Should you ramp up your job search now or wait until 2013?
Related media10 must-do tips for job seekers
During a sports game, no matter how a team is faring, its players rely on their coach to share a plan for winning the game. The same is true when it comes to your job search. Whether you've been making progress or you're in a rut, it's up to you -- the coach -- to determine your next move.
At this point in the year, you have two options in your playbook: ramp up your job search or take time off until 2013. Both moves have their payoffs, but only you know what's right for Team You.
2012 game plan
If you're not ready to call a timeout just yet, choose from several power plays that'll help you make progress throughout the rest of the year.
CareerBuilder's midyear job forecast surveyed more than 2,000 hiring managers and human-resource professionals across industries and company sizes about hiring plans for the latter half of 2012. According to the forecast, businesses are planning to hire in a number of functional areas, so they may be good positions to focus on during your search. These areas include:
-- Customer service
-- Information technology
-- Business development
You may also want to research newly created positions within companies. According to the forecast, jobs that didn't exist five years ago are now growing to meet new technology demands, including positions tied to:
-- Social media
-- Storing and managing data
-- Financial regulation
-- Promoting diversity inside and outside the organization
-- "Green" energy and the environment
-- Global relations
2013 game plan
If you want to take the rest of the year off, use the time wisely. Prepare yourself for a quick start in 2013. Here are ways to fill your time productively until the new year begins:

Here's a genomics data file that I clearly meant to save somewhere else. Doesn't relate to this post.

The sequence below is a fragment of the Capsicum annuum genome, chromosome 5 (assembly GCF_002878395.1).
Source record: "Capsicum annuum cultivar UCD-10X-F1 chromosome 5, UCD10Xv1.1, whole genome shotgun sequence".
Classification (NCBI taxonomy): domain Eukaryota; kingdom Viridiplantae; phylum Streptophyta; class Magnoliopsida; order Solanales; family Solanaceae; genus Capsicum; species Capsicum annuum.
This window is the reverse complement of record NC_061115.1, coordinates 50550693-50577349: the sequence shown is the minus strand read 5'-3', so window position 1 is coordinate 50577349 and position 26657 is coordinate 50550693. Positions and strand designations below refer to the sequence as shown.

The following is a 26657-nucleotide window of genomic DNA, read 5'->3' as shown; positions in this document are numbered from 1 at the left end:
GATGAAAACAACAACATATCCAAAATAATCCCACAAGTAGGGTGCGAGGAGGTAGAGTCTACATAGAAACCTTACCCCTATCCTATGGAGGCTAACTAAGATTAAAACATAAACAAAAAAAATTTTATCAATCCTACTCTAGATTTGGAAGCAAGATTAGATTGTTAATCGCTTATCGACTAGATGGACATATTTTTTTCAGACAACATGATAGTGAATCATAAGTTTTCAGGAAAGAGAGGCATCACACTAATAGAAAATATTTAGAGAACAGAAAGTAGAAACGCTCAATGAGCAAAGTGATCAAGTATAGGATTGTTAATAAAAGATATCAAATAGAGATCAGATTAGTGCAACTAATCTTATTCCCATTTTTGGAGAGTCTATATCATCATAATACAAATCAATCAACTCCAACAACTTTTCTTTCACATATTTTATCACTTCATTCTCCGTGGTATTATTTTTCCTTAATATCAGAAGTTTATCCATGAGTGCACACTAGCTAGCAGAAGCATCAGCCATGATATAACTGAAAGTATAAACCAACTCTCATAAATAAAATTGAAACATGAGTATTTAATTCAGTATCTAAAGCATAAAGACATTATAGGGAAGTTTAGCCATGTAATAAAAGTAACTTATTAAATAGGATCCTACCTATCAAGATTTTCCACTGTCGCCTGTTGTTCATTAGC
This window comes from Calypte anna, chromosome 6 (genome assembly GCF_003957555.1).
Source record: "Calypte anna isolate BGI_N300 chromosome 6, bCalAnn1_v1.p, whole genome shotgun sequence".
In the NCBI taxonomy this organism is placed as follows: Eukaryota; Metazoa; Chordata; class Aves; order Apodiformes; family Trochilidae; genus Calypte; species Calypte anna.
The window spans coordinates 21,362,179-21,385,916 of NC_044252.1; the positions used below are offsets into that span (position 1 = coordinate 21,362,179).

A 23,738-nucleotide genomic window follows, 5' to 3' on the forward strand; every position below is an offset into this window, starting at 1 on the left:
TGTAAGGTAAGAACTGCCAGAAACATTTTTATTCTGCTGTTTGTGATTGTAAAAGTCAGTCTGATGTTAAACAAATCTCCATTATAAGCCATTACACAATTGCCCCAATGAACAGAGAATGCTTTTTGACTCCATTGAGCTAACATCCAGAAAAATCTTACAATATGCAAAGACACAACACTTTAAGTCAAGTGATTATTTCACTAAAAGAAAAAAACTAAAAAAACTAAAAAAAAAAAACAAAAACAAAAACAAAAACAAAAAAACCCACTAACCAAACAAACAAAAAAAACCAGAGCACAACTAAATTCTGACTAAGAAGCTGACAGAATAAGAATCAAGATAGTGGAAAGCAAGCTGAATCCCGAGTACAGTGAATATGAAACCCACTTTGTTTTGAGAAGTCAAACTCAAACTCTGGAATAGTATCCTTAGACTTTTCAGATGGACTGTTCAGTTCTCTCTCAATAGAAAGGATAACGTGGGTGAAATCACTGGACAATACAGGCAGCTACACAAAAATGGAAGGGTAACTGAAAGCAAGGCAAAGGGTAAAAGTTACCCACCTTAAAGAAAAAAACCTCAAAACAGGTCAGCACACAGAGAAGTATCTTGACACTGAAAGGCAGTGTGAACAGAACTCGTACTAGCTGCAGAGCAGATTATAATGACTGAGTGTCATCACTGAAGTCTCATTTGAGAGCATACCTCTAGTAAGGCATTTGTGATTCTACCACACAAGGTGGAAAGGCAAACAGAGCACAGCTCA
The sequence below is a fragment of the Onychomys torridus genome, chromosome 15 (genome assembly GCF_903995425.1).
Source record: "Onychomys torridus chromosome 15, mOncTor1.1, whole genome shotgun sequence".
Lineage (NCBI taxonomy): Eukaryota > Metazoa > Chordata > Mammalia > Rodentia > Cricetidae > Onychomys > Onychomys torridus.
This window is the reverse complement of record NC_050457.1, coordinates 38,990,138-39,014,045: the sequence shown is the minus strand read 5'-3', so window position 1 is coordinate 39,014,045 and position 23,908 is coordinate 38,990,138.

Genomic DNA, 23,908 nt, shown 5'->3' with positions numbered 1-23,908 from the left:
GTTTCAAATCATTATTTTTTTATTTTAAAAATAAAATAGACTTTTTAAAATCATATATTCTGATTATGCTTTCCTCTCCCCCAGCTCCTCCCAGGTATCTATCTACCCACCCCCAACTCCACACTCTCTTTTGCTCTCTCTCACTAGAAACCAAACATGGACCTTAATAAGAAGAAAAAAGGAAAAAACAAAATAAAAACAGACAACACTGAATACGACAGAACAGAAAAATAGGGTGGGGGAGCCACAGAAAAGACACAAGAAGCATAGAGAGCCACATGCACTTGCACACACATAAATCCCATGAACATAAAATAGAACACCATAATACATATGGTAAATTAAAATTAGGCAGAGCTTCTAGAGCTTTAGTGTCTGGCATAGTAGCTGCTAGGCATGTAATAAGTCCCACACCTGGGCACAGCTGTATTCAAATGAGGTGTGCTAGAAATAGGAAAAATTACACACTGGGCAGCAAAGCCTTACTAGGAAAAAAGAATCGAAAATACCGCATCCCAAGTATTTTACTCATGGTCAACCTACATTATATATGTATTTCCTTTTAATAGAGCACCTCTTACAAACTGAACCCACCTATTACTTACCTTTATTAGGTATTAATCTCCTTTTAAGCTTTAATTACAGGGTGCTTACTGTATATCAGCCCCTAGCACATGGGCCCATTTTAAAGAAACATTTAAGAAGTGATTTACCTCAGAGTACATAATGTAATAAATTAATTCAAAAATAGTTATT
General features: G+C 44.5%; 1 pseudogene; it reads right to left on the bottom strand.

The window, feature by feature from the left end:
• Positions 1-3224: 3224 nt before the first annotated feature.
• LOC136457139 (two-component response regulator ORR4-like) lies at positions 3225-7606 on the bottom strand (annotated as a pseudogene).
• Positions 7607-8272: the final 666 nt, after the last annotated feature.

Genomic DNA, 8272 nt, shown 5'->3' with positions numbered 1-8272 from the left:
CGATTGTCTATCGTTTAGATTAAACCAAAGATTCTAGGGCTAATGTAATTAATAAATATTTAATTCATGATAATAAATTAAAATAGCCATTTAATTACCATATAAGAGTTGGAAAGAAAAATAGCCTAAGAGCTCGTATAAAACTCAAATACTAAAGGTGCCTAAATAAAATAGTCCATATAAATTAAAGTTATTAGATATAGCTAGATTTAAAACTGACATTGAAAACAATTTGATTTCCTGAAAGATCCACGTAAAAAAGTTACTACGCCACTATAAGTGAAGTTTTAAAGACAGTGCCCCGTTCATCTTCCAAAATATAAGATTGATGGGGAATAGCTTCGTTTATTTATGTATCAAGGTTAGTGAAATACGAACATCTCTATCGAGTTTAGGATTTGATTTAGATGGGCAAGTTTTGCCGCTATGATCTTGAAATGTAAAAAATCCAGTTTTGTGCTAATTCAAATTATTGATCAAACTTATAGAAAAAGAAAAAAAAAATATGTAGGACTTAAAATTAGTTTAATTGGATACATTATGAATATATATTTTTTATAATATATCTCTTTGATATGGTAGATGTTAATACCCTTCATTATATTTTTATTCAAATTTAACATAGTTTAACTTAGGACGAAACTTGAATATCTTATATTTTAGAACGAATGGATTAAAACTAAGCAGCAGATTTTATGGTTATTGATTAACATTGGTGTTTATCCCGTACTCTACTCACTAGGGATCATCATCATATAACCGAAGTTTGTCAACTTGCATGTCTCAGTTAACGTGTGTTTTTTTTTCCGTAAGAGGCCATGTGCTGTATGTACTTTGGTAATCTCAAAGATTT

-- Seasonal work: Companies that hire temporary workers for the upcoming holiday season begin looking for those employees as early as October. You can gain work experience, references and a paycheck with seasonal work. Also, seasonal positions can sometimes lead to permanent jobs.
-- Volunteer: Volunteering is a great way to gain experience, fill a résumé gap and meet others in your field.
-- Network: Attend industry or general networking events, or try online networking through social-media sites such as LinkedIn. Let your family and friends know what kind of position you're interested in, and connect with others who have similar interests.
-- Workshops, training or more education: There may not be enough time left in the year to earn a degree, but you can participate in short-term workshops or training programs: This is another way to avoid résumé gaps, and it also shows potential employers that you've stayed up-to-date on industry advancements.
-- Revamp your résumé: If you've been keeping yourself busy during the back half of the year, you'll have plenty of new material to include on your résumé. Add new roles, remove outdated activities and be sure to create a customized résumé for each position.